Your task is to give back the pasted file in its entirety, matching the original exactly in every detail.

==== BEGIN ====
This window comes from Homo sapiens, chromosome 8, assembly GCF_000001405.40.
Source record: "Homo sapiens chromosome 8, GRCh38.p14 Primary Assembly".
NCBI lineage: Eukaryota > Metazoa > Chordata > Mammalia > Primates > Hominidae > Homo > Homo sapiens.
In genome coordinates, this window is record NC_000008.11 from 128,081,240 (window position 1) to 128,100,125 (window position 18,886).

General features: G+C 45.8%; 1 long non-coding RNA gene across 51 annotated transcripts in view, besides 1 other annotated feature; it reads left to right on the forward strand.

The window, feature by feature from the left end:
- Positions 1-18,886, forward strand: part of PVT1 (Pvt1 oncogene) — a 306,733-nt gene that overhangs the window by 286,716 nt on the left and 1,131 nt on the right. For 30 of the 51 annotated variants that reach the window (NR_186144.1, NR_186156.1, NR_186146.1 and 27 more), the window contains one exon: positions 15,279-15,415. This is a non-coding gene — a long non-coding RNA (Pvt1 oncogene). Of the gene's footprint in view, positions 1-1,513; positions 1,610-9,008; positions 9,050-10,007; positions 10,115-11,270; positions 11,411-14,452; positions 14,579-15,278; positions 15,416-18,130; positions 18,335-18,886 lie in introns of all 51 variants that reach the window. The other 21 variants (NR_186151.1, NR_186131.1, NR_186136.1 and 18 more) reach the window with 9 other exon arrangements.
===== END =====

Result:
This window comes from Homo sapiens, chromosome 8, assembly GCF_000001405.40.
Source record: "Homo sapiens chromosome 8, GRCh38.p14 Primary Assembly".
NCBI lineage: Eukaryota > Metazoa > Chordata > Mammalia > Primates > Hominidae > Homo > Homo sapiens.
In genome coordinates, this window is record NC_000008.11 from 128,081,240 (window position 1) to 128,100,125 (window position 18,886).

General features: G+C 45.8%; 1 long non-coding RNA gene across 51 annotated transcripts in view, besides 1 other annotated feature; it reads left to right on the forward strand.

The window, feature by feature from the left end:
- Positions 1-18,886, forward strand: part of PVT1 (Pvt1 oncogene) — a 306,733-nt gene that overhangs the window by 286,716 nt on the left and 1,131 nt on the right. For 30 of the 51 annotated variants that reach the window (NR_186144.1, NR_186156.1, NR_186146.1 and 27 more), the window contains one exon: positions 15,279-15,415. This is a non-coding gene — a long non-coding RNA (Pvt1 oncogene). Of the gene's footprint in view, positions 1-1,513; positions 1,610-9,008; positions 9,050-10,007; positions 10,115-11,270; positions 11,411-14,452; positions 14,579-15,278; positions 15,416-18,130; positions 18,335-18,886 lie in introns of all 51 variants that reach the window. The other 21 variants (NR_186151.1, NR_186131.1, NR_186136.1 and 18 more) reach the window with 9 other exon arrangements.